So each character reveals just enough of themself to move the story forward. There is a lot of background regarding our charcters that only we, the author, have to know--not the reader. My rule of thumb is, if I find myself bactracking to explain why the character is acting or reacting the way they are, it doesn't belong in the book and I remove it to the dump files under that character's name. I need it as a dossier, if you will, and I have one for each character. It helps me write my characters more realistically.

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  7. This reminds me of when I read Tolstoy's War and Peace years ago. Not only did he character dump all the way through that book but they all had an infinite profusion of names and then nicknames to keep track of. I enjoyed wading through that big fat tome back then but I'm not sure I would have the patience now. Is that a good or a bad thing?

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  8. I agree. Too many cooks spoil the proverbial stew and too many characters slow down the action. I guess that's why I kill so many of them in my mysteries. :)

    Jean
    http://mysteriouspeople.blogspot.com/

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  9. Sia, good use of your character file or dossier. And so smart to keep a dump file for each character!

    Pan, I don't know what that says about each of us, but I'm the same way. Maybe it's just that I'm so much busier than I used to be.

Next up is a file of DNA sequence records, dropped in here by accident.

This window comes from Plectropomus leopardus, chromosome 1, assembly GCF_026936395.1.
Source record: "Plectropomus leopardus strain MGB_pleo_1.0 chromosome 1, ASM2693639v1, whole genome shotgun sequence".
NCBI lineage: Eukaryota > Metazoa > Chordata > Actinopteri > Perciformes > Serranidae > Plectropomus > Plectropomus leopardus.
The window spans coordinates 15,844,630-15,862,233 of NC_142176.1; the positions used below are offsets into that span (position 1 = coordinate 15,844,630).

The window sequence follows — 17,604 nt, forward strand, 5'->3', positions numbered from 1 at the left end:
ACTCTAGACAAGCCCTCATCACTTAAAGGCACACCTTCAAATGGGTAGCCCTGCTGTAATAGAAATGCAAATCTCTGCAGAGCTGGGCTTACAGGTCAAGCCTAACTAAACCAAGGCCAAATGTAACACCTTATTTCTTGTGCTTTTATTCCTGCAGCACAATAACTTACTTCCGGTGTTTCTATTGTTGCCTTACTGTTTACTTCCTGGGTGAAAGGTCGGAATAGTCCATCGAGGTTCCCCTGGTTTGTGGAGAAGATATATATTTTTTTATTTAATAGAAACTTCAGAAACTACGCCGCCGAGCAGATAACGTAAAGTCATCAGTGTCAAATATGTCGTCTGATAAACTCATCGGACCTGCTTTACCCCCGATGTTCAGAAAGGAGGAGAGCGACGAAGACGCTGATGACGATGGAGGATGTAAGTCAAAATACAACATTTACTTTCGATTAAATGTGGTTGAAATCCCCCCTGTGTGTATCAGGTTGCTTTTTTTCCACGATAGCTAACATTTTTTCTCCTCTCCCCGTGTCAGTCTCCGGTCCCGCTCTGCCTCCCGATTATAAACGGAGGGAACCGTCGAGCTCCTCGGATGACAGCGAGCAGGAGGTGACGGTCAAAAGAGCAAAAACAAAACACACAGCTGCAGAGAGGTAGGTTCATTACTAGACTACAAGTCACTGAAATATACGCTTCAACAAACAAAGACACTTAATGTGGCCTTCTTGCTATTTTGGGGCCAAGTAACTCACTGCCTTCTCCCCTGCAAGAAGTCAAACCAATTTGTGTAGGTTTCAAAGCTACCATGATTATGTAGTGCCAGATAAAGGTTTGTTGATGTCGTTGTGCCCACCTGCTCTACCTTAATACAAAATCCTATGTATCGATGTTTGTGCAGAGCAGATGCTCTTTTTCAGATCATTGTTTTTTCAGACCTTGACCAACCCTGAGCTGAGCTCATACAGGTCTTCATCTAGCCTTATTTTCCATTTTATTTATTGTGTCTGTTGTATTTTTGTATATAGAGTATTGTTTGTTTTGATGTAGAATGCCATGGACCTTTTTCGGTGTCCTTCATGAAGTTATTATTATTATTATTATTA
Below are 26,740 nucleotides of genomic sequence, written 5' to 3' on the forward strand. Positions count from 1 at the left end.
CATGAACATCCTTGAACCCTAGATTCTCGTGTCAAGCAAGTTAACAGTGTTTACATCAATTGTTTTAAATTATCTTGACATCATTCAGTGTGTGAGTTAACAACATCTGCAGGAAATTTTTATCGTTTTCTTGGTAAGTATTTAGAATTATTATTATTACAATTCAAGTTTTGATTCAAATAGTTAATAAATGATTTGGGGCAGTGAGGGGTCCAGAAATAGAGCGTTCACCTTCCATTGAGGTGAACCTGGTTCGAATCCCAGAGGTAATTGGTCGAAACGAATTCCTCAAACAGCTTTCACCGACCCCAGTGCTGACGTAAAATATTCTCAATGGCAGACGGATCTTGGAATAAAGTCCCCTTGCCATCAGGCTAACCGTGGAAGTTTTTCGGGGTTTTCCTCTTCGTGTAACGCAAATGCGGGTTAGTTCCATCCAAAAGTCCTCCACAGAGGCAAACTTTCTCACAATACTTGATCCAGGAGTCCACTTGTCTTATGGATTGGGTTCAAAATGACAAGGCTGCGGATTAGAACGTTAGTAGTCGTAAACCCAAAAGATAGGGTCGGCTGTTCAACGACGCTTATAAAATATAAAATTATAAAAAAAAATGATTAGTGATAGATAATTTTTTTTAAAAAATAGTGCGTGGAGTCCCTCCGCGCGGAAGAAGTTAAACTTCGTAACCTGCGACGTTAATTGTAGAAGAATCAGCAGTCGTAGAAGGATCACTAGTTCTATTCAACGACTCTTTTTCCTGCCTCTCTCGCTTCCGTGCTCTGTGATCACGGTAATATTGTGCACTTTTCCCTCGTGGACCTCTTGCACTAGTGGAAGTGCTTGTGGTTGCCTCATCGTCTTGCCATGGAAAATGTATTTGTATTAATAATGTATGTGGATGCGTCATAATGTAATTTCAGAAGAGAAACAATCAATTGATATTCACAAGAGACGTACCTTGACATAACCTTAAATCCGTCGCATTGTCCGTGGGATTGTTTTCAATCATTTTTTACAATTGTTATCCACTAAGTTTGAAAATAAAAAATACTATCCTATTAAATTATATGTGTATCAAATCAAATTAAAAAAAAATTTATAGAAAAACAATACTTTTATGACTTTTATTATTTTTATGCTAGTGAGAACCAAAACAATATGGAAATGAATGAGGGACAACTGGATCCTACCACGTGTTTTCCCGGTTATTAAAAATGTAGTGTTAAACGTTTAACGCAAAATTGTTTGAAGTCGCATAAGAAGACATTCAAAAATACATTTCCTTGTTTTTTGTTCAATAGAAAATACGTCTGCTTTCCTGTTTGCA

Jean, you made me laugh. That's such a good thing about writing in the crime genre!

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  10. Agreed! The only writers I've found that can get away with Character Dump is Dean Koontz and Stephen King. Otherwise, this is second in annoyance only to Info Dump, where back story gets snoringly delivered at the opening of a book.

    --Lisa
    http://authorlisalogan.blogspot.com

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  11. Anne Rice did this in her "Witching Hour" book. There were so many characters that it took a second read of a monumental epic of a novel just to understand what was going on. While it was very rich, it was also disconcerting to know who half of the characters in the story were.

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  12. You know when a book has a character listing and/or family trees right up front that you are in DEEP doo doo when it comes to keeping track of 'em...

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  13. I started an filemaker document to keep track of my characters and their attributes, etc. That way I won't forget who they are.

    I guess "geniuses" think alike. ;-D

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  14. OH, Dana, you made me laugh.

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  15. Helen,

    When I'm reading, I hate it when the author introduces too many characters at once - especially if we are then treated to the life history of each.

    When I'm writing, I find it tempting to include more informatio than the reader needs to know. To avoid this, I created a character database where I can write history and backstory to my hearts content. That way I get to write it and I don't feel a need to clog up my plot with all that extraneous info.